A risk of "over-summer": the worrying weather phenomenon that awaits France in July and August

Temperatures are yo-yoing in France.

A risk of "over-summer": the worrying weather phenomenon that awaits France in July and August

Temperatures are yo-yoing in France. What to expect for July and August? Specialists are already talking about the risk of a worrying “over-summer”.

Temperatures have continued to rise in France in recent years with severe heat arriving earlier and earlier in spring and early summer. And the year 2024 is set to break all records. Meteorologists fear another scorching summer, a situation that will always be difficult to live with, especially for the most vulnerable. For this summer, La Chaine Météo forecasts temperatures above seasonal norms in July, around 1 to 2 degrees on average. This would put this period in the same range as last year. A occasional stormy axis could also emerge from the southwest to the northeast, making the summer of 2024 less dry than the previous one. The forecasts still need to be clarified, particularly regarding precipitation.

Ruben Hallali, meteorologist, however, spoke on BFMTV of the risk of an "over-summer", caused by a cycle with "from the arrival of spring, from the end of March, from the beginning of April, the capacity to have days which are summer" then a summer "which drags a little into autumn, until mid-October, with still very hot weather". During this "over-summer" phenomenon, which could occur between June and August, temperatures could approach 40 degrees while the maximum seasonal normals tend to be around 30 degrees. For the meteorologist, it is possible that over-summers will continue in the years to come.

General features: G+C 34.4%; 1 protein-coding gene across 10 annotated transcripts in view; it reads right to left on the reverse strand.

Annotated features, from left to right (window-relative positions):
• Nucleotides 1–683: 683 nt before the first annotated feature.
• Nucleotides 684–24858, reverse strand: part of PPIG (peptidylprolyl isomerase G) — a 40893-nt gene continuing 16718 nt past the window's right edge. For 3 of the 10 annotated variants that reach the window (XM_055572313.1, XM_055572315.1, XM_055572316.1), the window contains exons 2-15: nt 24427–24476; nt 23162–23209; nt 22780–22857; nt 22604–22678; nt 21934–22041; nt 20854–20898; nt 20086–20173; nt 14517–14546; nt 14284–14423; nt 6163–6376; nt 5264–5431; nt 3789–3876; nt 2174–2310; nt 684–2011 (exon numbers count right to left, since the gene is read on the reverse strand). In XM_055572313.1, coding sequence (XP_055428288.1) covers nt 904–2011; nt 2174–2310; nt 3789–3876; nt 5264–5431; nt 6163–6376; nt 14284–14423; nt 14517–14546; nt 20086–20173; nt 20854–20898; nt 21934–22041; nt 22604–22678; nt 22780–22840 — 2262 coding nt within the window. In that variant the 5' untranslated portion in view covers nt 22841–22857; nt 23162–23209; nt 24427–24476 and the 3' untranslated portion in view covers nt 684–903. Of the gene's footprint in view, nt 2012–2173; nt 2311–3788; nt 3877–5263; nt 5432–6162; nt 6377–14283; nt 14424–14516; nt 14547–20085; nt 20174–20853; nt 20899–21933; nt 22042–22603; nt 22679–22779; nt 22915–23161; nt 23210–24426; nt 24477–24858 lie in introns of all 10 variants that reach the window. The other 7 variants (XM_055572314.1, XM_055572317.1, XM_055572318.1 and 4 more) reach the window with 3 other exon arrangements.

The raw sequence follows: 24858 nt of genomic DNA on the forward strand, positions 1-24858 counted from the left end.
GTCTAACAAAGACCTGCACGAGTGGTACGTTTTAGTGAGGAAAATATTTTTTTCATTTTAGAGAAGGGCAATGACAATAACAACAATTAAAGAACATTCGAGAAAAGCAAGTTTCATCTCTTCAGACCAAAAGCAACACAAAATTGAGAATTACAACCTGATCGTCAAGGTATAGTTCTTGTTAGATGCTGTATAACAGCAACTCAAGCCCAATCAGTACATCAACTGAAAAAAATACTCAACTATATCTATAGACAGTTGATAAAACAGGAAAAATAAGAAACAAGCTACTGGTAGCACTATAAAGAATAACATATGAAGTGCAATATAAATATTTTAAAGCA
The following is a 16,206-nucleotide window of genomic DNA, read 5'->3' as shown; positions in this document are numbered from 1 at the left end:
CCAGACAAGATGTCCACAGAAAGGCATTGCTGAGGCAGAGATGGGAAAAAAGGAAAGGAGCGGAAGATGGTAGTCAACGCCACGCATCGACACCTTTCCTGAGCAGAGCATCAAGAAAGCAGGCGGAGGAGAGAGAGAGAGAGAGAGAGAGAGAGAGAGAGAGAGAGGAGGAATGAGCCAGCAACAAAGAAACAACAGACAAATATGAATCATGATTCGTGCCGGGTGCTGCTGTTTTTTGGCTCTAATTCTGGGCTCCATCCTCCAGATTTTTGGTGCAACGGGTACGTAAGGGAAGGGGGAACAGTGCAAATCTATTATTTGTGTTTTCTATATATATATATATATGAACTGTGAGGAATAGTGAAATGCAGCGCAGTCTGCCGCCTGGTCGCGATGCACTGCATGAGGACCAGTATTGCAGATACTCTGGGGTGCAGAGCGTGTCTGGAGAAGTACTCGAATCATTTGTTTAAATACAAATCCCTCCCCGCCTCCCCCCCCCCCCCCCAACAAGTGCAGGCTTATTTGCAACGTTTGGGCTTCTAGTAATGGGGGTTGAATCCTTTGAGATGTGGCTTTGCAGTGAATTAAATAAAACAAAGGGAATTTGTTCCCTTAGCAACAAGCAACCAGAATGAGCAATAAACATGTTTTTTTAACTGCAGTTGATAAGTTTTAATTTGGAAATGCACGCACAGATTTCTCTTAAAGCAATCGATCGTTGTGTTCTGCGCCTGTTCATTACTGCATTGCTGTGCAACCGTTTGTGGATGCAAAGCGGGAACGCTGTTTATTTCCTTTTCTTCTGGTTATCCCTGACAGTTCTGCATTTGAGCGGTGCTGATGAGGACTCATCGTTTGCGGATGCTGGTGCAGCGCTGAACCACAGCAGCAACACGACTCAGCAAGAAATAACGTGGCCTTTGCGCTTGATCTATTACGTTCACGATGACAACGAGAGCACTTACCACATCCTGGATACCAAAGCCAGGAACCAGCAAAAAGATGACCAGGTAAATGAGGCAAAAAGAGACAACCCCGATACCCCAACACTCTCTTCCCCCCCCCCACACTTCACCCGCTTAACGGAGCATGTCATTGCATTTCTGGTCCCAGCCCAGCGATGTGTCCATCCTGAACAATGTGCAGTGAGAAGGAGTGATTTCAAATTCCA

Such temperatures have already been reached in 2023. With 43 degrees in Carcassonne, 42 in Toulouse, 41 in Lyon in particular, many cities had broken maximum temperature records. The summer of 2023 then ranked as the fourth hottest summer since 1900, just behind 2003, 2018 and 2022. The over-summer is also accompanied by increasingly short winter.

However, can we qualify it as a fifth season? “From an academic point of view, talking about five seasons doesn’t really make sense, because we base ourselves on astronomy,” Gaëtan Heymes, forecaster at Météo-France, responded to TF1. If the four seasons are well preserved, it is certain that they evolve in particular with summer temperatures which extend over time. "Previously, the hottest temperatures in the heart of summer were generally seen between July 15 and August 15. Now, temperatures in early July tend to correspond to what was the heart of summer, with an extension of the heat wave period, we can have them earlier or later,” he analyzed.

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